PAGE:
Velocity of Money, Debtor in Possession and Water Hammer

Today's Finance Jargon
Velocity of Money
The velocity of money measures the rate at which money goes from one transaction to another in an economy – in simple terms, it’s how often and how quickly a rupee changes hands. 
Usually, if money circulates through an economy at faster speeds, the economy is seeing more transactions and is probably healthier than an economy with a slower velocity of money. A faster velocity also means businesses are further along in the business cycle, which leads to price increases and a higher rate of inflation.

Today's Law Jargon
Debtor in Possession
n. in bankruptcy proceedings when a debtor has filed for the right to submit a plan for reorganization or refinancing under Chapter 11, and the debtor is allowed to continue to manage his/her/its business without an appointed trustee, that debtor is called a "debtor in possession."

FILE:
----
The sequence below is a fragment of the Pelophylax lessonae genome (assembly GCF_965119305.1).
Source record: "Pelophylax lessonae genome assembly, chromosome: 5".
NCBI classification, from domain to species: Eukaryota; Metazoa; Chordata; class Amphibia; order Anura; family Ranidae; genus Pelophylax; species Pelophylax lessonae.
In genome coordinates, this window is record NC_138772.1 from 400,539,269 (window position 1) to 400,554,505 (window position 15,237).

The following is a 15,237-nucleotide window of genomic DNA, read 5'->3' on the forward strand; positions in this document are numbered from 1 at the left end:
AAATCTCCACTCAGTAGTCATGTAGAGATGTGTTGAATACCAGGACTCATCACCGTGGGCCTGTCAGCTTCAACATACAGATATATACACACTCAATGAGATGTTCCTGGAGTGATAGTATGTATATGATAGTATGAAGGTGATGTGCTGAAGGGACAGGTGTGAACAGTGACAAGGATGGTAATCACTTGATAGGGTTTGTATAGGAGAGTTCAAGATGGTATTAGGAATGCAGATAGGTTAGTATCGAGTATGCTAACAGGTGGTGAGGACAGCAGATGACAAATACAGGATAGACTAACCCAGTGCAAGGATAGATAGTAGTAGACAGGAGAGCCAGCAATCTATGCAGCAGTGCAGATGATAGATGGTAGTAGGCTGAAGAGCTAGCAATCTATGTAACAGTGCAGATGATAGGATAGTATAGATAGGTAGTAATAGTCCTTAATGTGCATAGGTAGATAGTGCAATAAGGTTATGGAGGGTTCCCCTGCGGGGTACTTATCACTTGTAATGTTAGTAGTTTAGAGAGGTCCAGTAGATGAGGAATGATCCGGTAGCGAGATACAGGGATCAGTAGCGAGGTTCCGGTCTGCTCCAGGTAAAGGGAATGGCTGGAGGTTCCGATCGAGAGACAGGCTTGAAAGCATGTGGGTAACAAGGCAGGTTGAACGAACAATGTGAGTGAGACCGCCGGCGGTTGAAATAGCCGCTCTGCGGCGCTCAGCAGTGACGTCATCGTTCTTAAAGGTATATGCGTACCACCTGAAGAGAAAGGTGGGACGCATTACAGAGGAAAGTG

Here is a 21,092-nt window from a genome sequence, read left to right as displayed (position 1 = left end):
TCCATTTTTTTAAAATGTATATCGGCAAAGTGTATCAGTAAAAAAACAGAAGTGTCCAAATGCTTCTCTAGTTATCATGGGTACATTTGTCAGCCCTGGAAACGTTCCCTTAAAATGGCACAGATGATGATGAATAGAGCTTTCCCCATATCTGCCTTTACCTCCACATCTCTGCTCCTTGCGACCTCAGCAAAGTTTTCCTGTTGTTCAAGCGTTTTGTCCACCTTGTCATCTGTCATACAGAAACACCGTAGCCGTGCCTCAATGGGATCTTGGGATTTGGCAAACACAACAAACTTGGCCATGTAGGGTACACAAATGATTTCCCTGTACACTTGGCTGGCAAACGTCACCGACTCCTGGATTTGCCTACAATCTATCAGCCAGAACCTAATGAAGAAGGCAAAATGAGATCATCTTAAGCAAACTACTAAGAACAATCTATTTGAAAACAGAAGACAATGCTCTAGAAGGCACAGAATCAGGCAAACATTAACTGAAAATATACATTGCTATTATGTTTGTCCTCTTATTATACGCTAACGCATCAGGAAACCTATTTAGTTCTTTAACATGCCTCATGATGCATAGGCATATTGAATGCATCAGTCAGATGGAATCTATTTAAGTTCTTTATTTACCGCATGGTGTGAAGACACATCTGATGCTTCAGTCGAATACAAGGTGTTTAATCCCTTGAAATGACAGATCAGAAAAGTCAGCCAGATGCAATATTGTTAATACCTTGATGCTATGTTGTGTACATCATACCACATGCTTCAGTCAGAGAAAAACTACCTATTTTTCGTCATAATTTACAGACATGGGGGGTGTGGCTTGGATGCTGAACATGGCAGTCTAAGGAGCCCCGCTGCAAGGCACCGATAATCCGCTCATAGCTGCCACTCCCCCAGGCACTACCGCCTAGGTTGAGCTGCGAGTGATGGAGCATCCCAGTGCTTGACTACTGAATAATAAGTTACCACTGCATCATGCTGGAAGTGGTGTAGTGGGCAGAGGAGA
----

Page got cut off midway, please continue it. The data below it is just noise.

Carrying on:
Today's Engineering Jargon
Water Hammer
Water hammer (or, more generally, fluid hammer) is a pressure surge or wave caused when a fluid (usually a liquid but sometimes also a gas) in motion is forced to stop or change direction suddenly (momentum change).


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